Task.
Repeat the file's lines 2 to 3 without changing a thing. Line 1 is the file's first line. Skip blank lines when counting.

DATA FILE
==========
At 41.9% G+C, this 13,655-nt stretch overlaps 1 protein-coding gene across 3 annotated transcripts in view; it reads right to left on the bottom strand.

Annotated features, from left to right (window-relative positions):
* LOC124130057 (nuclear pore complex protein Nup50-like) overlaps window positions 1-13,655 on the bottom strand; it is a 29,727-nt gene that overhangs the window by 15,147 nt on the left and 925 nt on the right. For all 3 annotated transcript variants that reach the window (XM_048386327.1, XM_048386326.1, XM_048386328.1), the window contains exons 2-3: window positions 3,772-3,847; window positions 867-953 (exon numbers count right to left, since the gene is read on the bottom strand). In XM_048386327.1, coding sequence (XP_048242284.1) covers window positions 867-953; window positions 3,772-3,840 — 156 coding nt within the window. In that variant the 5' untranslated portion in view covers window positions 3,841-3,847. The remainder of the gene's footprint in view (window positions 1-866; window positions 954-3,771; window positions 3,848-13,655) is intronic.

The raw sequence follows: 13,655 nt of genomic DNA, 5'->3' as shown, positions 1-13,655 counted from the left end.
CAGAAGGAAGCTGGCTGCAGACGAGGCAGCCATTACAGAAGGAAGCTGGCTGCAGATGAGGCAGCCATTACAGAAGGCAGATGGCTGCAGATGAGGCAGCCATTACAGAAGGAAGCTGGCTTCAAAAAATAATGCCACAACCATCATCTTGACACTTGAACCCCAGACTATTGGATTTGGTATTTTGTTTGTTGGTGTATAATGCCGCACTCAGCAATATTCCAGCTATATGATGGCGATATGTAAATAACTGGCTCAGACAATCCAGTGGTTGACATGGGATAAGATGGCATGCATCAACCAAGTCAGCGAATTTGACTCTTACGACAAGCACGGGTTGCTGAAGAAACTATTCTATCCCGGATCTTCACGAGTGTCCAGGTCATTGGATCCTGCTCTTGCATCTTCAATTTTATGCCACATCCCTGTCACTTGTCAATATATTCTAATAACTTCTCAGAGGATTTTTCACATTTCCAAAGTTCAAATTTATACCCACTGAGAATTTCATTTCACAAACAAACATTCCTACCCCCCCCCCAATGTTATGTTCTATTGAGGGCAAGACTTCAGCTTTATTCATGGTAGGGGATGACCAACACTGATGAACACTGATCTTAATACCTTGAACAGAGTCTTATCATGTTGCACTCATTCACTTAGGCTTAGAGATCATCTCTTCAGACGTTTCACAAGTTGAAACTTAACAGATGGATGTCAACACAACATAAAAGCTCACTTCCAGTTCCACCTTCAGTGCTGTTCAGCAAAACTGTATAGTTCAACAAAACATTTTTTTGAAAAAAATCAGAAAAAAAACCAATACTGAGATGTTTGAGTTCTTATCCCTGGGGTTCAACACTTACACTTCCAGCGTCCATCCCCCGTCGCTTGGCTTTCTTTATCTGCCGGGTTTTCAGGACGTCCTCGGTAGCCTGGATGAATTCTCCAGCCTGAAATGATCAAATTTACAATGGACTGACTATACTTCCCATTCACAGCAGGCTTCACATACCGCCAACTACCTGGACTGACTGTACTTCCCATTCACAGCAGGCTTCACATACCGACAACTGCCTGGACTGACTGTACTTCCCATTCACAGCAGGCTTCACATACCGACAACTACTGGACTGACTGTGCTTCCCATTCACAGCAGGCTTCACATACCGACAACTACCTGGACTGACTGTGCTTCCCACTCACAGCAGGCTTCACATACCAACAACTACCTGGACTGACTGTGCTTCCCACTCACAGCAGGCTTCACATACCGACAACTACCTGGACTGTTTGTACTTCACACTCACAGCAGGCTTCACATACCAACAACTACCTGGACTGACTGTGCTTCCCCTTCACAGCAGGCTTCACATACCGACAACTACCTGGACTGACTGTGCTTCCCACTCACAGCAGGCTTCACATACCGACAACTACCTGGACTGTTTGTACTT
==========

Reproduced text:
Annotated features, from left to right (window-relative positions):
* LOC124130057 (nuclear pore complex protein Nup50-like) overlaps window positions 1-13,655 on the bottom strand; it is a 29,727-nt gene that overhangs the window by 15,147 nt on the left and 925 nt on the right. For all 3 annotated transcript variants that reach the window (XM_048386327.1, XM_048386326.1, XM_048386328.1), the window contains exons 2-3: window positions 3,772-3,847; window positions 867-953 (exon numbers count right to left, since the gene is read on the bottom strand). In XM_048386327.1, coding sequence (XP_048242284.1) covers window positions 867-953; window positions 3,772-3,840 — 156 coding nt within the window. In that variant the 5' untranslated portion in view covers window positions 3,841-3,847. The remainder of the gene's footprint in view (window positions 1-866; window positions 954-3,771; window positions 3,848-13,655) is intronic.